During the mid-1910s the woman suffrage campaign gained momentum nationally, and especially in New York. Black women organized into suffrage study clubs. White suffragists canvassed New York neighborhoods to recruit black women to march in suffrage parades. The Colored Woman’s Suffrage Club, Brooklyn, hosted Mrs. D.W. Barker, Woman’s Suffrage Party, at their February 1914 meeting and organized “the first colored mass meeting planned for this city” for March 2. October 1917, in a final drive to support the New York suffrage amendment, 25,000 supporters—including Black women--marched down Fifth Avenue. Wives, mothers and sisters with relatives in military service paraded as a group, each carrying a flag to recognize their loved one. Perhaps Cora, whose eldest son Errol was in the army under General Pershing in Mexico, marched with them. The New York suffrage amendment won in 1917 due, in part, to black women’s activism.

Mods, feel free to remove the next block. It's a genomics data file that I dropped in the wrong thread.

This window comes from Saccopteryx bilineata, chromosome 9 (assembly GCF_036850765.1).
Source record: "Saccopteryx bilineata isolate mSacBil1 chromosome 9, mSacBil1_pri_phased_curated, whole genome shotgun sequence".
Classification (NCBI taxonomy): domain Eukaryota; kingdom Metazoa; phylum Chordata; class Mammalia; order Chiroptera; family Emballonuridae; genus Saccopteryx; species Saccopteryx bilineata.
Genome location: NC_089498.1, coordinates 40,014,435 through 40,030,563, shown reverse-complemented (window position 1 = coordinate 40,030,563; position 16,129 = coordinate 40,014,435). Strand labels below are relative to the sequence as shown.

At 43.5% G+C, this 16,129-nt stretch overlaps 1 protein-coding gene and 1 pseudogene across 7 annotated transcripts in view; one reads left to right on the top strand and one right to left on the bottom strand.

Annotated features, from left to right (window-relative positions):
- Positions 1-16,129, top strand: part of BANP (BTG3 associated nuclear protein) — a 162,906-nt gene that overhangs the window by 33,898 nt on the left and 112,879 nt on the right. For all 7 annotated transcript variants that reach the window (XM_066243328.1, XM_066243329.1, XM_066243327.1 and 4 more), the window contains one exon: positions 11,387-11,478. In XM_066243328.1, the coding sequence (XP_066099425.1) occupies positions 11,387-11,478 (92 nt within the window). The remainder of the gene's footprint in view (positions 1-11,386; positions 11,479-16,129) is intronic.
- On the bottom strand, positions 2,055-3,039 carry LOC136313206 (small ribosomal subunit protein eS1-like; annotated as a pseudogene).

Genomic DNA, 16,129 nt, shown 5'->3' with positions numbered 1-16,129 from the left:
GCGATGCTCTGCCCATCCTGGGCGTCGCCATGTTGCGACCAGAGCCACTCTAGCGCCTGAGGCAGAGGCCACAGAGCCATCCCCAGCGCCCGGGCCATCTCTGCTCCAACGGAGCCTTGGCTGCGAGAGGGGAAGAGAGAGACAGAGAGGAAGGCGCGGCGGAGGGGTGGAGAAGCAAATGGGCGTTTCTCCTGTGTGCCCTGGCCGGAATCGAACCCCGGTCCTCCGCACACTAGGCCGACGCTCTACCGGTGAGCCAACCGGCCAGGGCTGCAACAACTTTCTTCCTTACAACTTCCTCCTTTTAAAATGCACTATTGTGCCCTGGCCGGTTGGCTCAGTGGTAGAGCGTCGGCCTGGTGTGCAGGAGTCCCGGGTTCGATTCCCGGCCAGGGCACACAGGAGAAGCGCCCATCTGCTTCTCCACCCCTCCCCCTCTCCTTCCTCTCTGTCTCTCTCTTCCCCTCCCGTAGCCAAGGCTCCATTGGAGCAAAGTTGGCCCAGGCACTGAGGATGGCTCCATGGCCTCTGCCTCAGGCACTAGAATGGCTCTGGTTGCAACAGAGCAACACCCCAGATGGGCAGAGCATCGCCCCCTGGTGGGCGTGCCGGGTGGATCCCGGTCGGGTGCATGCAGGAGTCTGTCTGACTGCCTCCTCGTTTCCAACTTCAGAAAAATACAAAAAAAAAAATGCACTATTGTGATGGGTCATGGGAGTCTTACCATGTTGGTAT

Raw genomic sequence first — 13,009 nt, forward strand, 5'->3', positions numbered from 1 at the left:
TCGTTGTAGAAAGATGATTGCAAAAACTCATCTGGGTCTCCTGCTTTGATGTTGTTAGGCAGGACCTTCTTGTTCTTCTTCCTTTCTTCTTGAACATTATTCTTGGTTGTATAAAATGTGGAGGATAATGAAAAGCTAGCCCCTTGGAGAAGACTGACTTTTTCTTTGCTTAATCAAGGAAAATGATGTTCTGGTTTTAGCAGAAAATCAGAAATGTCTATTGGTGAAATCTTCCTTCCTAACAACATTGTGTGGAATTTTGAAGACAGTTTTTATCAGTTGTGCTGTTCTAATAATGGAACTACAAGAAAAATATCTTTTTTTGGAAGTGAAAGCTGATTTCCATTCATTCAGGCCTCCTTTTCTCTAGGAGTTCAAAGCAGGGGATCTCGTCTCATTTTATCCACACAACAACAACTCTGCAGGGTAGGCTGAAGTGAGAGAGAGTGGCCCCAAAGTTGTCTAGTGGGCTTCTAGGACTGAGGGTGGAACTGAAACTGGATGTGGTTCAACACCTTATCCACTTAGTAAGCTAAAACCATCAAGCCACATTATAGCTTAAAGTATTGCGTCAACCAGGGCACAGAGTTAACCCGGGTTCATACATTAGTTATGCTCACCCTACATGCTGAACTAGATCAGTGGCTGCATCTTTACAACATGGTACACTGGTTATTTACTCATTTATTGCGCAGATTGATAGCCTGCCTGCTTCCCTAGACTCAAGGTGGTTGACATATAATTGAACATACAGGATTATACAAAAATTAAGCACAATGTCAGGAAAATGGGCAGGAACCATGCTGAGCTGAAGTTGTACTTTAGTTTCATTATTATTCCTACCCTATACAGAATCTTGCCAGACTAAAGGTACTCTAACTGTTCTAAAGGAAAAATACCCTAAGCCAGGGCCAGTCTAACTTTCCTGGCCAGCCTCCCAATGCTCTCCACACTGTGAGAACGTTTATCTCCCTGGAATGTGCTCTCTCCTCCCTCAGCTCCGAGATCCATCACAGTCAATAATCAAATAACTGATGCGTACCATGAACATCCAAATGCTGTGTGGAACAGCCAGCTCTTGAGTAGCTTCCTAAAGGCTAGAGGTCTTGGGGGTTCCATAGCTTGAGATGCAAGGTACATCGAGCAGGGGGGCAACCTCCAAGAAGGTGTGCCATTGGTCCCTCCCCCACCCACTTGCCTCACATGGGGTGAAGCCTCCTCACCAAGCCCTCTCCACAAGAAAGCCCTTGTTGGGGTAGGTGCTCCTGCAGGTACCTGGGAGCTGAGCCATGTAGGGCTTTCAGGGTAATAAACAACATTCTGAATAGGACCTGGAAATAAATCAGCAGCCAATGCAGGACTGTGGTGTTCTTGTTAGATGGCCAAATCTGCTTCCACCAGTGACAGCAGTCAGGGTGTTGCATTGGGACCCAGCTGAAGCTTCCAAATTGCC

Family continued to play a significant role in Cora’s life. She and Edwin became distant, as he pursued his interests in music and the arts and she became more involved with social causes. Rumors he had an affair with the attractive editor of Vogue Magazine probably added tension to the marriage. The family and community celebrated second son Teddy’s marriage to longtime childhood friend Edna Scottron, and on June 30, 1917, the Hornes welcomed the arrival of first grandchild Lena. By 1920 that marriage faltered; Teddy left for new business opportunities, Edna left to pursue a stage career, and toddler Lena was left in the care of the elder Hornes. Tragedy entered Cora’s life in 1918 with the news that her first-born Errol, a second lieutenant in the U.S. Army, succumbed to influenza in France.